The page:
Emergency Preparedness: When stroke symptoms hit

Updated: Feb 19


The saying "time is brain" certainly holds true when it comes to stroke. No matter whether from an obstruction or a bleed, a stroke is a life-threatening emergency. The faster one can get diagnosed and treated, the greater the chances are for a better outcome. Traditionally, a person experiencing stroke symptoms would be brought to the Emergency Department, evaluated by the triage nurse, seen by the ER doctor, and then perhaps the Neurologist. One of these physicians would order a brain scan, the results of which would be interpreted by the Radiologist and then sent back to the ordering physician. This doctor would then either begin medication treatment (such as administer tPA if the patient had an obstruction that needed to be dissolved) or call Neurosurgery if a bleed was found or surgery was needed. A process that could take several hours. Precious, life-saving hours.


There are some new advances, however, that could reduce the time it takes to get treatment. One of these innovations is the UC Health Mobile Stroke Unit (MSU) stationed at the Springfield Township FD. When a 911 call comes in to the dispatcher that sounds like a stroke, the MSU will accompany the community EMS vehicle if that community has agreed on a dual-dispatch, and if the location is within 15 minutes of the station. EMS can also call for MSU back-up if they arrive at the scene alone and may request a “rendezvous” on the way to the hospital. The MSU is an advanced-level ambulance that houses a scanner capable of performing CTs and CTAs. A UC radiology technician, critical care nurse, EMT, and paramedic are all on board, who can communicate via video with a UC stroke-specialty physician, start lab work, and if necessary begin tPA. The destination hospital will be determined by several factors including which is most medically appropriate and patient/family choice.


Outside of these emergency transportation innovations, Mayfield Brain & Spine has been instrumental in the promotion of other time-saving advancements in stroke care. One is through the formation and expansion of a regional stroke network. Mayfield neurosurgeons are working with TriHealth, Mercy Health, and St. Elizabeth Healthcare in providing stroke intervention closer to where people live. This allows residents of the Greater Cincinnati area to get to a nearby stroke-ready hospital faster, saving valuable time.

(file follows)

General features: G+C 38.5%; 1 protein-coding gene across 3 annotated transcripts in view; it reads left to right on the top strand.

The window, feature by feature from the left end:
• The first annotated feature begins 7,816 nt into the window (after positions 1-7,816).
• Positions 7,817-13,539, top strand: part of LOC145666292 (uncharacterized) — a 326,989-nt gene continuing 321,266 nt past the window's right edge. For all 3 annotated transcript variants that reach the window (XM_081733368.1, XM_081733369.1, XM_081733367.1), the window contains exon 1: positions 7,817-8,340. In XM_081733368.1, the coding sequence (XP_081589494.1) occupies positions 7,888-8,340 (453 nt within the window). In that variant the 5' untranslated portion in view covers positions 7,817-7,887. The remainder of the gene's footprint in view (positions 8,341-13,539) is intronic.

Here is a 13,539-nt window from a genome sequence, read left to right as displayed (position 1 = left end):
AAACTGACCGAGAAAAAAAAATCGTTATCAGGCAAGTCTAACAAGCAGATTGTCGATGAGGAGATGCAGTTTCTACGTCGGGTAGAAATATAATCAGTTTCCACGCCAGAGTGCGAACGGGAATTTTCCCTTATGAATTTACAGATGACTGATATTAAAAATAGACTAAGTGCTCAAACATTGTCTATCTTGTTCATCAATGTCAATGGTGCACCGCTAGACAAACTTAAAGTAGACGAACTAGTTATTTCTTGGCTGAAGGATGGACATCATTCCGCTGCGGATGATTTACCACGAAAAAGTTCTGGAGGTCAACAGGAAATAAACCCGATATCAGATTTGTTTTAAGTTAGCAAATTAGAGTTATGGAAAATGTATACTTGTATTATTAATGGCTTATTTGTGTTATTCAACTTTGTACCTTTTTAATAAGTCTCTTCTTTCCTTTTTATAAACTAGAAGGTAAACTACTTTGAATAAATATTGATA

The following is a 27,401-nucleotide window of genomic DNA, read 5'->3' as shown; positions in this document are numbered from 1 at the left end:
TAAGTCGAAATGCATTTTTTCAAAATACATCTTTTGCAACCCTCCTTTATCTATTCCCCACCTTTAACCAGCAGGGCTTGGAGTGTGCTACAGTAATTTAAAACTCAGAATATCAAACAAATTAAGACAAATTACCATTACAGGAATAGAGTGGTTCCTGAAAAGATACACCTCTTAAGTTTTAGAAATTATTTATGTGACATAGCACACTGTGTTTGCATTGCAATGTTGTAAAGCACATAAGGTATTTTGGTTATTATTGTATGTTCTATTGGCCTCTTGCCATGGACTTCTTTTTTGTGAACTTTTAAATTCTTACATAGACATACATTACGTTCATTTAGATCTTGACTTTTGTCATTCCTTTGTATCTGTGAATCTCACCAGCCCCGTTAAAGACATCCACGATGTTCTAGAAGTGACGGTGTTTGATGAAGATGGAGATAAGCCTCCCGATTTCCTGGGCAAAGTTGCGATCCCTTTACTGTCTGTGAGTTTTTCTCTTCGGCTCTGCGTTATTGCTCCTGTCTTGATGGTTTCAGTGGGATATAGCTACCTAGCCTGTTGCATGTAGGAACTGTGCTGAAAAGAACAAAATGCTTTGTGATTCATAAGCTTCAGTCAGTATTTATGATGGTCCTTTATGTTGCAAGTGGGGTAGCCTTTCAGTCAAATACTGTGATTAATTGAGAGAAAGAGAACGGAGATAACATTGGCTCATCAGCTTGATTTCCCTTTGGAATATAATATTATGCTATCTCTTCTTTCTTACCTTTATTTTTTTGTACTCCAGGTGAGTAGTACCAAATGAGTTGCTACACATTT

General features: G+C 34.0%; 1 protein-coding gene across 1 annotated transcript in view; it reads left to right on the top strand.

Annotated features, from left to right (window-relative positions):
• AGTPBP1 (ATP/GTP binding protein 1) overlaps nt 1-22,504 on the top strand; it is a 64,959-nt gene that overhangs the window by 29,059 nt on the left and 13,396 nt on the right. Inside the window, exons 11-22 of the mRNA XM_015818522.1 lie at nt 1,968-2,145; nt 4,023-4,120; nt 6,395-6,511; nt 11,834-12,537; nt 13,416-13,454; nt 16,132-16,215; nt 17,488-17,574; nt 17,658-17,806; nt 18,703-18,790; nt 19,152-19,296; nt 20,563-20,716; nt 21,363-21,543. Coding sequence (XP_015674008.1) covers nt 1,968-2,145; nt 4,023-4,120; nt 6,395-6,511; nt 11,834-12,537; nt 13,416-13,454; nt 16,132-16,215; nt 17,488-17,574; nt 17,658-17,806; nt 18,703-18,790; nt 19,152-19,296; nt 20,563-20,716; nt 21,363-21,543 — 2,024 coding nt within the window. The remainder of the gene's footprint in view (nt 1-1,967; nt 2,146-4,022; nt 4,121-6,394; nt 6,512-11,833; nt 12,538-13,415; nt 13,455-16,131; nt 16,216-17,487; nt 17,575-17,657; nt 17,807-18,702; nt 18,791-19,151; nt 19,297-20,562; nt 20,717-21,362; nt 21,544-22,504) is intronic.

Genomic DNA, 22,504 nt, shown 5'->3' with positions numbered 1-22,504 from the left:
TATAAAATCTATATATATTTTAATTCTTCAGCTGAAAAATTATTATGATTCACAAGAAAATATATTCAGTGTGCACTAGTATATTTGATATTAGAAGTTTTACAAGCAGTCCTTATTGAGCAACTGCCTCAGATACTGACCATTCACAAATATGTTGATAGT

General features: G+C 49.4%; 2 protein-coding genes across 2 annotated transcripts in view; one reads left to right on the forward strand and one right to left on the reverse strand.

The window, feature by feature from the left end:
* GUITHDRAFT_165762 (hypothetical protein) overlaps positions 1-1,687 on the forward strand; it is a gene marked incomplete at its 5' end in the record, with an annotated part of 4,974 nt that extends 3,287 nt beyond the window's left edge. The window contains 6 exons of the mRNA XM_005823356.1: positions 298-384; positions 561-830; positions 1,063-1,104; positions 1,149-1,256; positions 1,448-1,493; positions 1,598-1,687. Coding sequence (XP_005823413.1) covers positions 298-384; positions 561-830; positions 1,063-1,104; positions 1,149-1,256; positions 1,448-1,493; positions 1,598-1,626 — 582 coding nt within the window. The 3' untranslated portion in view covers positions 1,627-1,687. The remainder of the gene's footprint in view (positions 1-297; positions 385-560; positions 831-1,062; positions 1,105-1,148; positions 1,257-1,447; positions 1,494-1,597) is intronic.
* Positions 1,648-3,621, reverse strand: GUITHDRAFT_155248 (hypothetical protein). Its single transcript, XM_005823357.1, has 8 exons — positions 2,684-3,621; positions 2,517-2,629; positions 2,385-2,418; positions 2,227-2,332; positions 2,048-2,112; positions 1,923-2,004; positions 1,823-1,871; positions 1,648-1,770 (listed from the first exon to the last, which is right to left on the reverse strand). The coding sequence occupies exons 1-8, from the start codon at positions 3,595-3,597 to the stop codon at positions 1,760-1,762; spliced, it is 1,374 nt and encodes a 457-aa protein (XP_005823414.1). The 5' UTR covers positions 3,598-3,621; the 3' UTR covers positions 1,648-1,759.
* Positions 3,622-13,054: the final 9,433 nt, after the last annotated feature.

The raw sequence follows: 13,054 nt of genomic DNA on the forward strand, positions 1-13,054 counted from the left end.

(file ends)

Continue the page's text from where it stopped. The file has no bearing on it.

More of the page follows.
Another advancement is through an artificial intelligence application known as “Viz.ai” (Visualization of Artificial Intelligence) that Mayfield has helped procure for Good Samaritan and Bethesda North Hospitals, and the local Mercy Health system. Instead of going through the traditional chain of specialists and tests that could take several hours, the scan results for a stroke-suspected patient are sent concurrently to the radiologist and to a cloud-based server which uses an A.I. algorithm to recognize patterns suggestive of a stroke. When such a pattern is found, it immediately and simultaneously sends an alert to all team members, including the neurosurgeon. This allows all the members of the medical team to make a collaborative decision in minutes, post-imaging.


Residents of Cincinnati should also be aware of a new development to the 911 system. More than 80% of the time when someone calls 911, they are using a mobile phone that does not signal their exact location to the dispatcher. If the caller is confused, unable to speak clearly, or loses consciousness, it can be very difficult for first responders to find them. Now there is something called Smart 911. This is an optional service that individuals can sign up for (free of charge) at www.smart911.com. By entering the information that they choose (e.g. the addresses associated with their cell phone number, contacts for loved ones, medical and vehicle information), 911 can more easily locate people in an emergency and have advanced warning of their health conditions.